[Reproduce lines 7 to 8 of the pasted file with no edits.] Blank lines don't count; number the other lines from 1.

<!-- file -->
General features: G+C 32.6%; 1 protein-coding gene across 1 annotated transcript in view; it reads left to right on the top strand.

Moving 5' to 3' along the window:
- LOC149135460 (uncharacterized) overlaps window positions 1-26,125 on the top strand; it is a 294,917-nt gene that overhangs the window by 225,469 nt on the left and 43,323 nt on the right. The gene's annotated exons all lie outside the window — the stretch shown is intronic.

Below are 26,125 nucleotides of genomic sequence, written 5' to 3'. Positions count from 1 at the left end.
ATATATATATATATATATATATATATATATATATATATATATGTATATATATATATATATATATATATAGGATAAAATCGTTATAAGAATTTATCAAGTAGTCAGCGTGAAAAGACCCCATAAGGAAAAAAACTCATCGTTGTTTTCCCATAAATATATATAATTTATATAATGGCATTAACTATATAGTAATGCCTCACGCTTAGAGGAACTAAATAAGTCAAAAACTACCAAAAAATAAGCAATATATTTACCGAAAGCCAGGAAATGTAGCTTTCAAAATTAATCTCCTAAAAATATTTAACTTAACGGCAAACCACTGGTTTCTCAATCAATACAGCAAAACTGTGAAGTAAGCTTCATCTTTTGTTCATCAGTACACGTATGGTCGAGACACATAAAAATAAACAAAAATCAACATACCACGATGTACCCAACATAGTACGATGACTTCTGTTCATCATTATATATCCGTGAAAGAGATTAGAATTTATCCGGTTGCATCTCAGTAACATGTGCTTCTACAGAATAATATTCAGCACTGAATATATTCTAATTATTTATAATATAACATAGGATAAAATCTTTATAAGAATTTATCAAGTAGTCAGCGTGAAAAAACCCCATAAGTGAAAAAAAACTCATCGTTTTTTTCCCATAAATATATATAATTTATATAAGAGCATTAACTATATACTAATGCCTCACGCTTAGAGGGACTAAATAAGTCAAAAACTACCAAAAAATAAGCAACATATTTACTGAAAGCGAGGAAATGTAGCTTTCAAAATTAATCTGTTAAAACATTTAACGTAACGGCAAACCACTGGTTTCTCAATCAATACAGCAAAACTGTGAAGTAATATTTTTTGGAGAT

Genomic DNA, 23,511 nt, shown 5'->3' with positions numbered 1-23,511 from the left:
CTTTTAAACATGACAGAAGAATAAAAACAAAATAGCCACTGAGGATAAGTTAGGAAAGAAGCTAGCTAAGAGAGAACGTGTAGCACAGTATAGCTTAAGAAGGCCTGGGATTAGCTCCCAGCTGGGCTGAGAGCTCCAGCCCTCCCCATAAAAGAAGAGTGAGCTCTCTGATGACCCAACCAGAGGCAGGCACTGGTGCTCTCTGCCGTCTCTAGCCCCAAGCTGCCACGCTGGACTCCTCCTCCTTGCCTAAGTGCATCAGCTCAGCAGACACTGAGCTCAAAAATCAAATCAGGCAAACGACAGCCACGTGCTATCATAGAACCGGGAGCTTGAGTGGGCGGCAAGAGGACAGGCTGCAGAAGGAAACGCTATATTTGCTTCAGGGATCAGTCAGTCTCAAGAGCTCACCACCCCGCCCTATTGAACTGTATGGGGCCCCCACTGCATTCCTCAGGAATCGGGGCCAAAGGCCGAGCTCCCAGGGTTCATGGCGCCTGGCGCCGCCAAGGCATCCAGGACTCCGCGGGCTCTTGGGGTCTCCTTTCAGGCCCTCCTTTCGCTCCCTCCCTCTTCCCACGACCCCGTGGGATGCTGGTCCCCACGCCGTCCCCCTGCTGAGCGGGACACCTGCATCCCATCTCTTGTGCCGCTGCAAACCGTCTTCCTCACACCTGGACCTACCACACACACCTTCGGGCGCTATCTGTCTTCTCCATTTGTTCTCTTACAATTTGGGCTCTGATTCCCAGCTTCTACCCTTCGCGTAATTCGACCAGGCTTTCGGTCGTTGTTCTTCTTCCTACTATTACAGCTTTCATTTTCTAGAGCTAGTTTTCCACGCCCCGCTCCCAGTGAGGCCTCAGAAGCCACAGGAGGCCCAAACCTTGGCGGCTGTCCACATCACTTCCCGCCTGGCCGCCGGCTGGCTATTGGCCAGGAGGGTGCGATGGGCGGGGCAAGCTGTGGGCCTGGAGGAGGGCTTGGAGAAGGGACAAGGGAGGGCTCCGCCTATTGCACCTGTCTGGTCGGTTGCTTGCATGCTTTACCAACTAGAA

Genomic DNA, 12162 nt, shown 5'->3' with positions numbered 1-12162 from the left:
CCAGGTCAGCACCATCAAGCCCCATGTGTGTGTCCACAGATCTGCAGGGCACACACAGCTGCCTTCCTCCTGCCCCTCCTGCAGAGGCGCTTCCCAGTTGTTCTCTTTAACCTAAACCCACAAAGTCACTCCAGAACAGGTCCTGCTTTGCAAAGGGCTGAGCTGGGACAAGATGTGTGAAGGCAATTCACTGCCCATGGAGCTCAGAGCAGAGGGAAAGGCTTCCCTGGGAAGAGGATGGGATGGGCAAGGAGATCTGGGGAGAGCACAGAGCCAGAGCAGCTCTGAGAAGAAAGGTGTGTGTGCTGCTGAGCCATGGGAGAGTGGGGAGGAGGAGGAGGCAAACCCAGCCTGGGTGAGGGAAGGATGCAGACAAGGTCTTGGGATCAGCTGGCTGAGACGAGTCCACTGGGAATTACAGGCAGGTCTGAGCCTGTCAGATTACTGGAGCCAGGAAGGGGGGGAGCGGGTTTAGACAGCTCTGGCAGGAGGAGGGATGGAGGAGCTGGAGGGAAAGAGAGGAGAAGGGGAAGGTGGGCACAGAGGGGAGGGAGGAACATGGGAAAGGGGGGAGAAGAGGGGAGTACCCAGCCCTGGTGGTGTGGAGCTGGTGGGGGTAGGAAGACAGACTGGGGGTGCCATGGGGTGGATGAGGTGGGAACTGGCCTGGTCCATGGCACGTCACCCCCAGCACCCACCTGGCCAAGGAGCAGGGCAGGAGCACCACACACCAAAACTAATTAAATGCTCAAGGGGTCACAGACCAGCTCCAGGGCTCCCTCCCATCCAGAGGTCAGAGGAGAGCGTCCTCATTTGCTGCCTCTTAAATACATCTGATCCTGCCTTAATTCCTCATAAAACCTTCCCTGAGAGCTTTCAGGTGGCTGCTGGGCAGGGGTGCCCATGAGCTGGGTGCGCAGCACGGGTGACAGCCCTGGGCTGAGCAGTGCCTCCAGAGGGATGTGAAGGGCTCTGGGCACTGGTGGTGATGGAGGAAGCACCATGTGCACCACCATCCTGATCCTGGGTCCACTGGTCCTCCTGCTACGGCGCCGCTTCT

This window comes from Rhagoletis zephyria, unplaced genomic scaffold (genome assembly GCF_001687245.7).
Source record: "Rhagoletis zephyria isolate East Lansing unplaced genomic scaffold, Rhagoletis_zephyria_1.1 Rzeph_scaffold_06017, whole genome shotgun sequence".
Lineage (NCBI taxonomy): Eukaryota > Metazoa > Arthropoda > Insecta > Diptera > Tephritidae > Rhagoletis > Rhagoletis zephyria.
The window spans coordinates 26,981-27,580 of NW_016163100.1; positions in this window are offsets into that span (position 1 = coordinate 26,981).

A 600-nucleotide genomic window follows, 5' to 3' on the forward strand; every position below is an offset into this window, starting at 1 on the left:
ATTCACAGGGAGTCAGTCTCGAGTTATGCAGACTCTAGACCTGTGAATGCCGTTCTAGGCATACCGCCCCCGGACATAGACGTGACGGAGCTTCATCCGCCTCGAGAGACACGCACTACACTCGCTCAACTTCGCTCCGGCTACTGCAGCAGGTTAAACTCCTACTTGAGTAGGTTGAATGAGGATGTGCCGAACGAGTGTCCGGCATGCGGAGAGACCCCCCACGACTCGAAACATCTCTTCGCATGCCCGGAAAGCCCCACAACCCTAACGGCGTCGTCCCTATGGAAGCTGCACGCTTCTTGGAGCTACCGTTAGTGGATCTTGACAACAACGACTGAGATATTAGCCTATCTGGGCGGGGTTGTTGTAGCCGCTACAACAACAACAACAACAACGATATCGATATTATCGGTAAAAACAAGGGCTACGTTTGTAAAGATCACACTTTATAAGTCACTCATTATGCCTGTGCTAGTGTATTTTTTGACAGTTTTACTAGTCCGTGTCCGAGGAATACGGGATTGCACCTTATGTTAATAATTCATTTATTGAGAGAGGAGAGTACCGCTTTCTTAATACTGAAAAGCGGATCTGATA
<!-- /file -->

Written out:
CTTTTAAACATGACAGAAGAATAAAAACAAAATAGCCACTGAGGATAAGTTAGGAAAGAAGCTAGCTAAGAGAGAACGTGTAGCACAGTATAGCTTAAGAAGGCCTGGGATTAGCTCCCAGCTGGGCTGAGAGCTCCAGCCCTCCCCATAAAAGAAGAGTGAGCTCTCTGATGACCCAACCAGAGGCAGGCACTGGTGCTCTCTGCCGTCTCTAGCCCCAAGCTGCCACGCTGGACTCCTCCTCCTTGCCTAAGTGCATCAGCTCAGCAGACACTGAGCTCAAAAATCAAATCAGGCAAACGACAGCCACGTGCTATCATAGAACCGGGAGCTTGAGTGGGCGGCAAGAGGACAGGCTGCAGAAGGAAACGCTATATTTGCTTCAGGGATCAGTCAGTCTCAAGAGCTCACCACCCCGCCCTATTGAACTGTATGGGGCCCCCACTGCATTCCTCAGGAATCGGGGCCAAAGGCCGAGCTCCCAGGGTTCATGGCGCCTGGCGCCGCCAAGGCATCCAGGACTCCGCGGGCTCTTGGGGTCTCCTTTCAGGCCCTCCTTTCGCTCCCTCCCTCTTCCCACGACCCCGTGGGATGCTGGTCCCCACGCCGTCCCCCTGCTGAGCGGGACACCTGCATCCCATCTCTTGTGCCGCTGCAAACCGTCTTCCTCACACCTGGACCTACCACACACACCTTCGGGCGCTATCTGTCTTCTCCATTTGTTCTCTTACAATTTGGGCTCTGATTCCCAGCTTCTACCCTTCGCGTAATTCGACCAGGCTTTCGGTCGTTGTTCTTCTTCCTACTATTACAGCTTTCATTTTCTAGAGCTAGTTTTCCACGCCCCGCTCCCAGTGAGGCCTCAGAAGCCACAGGAGGCCCAAACCTTGGCGGCTGTCCACATCACTTCCCGCCTGGCCGCCGGCTGGCTATTGGCCAGGAGGGTGCGATGGGCGGGGCAAGCTGTGGGCCTGGAGGAGGGCTTGGAGAAGGGACAAGGGAGGGCTCCGCCTATTGCACCTGTCTGGTCGGTTGCTTGCATGCTTTACCAACTAGAA

Genomic DNA, 12162 nt, shown 5'->3' with positions numbered 1-12162 from the left: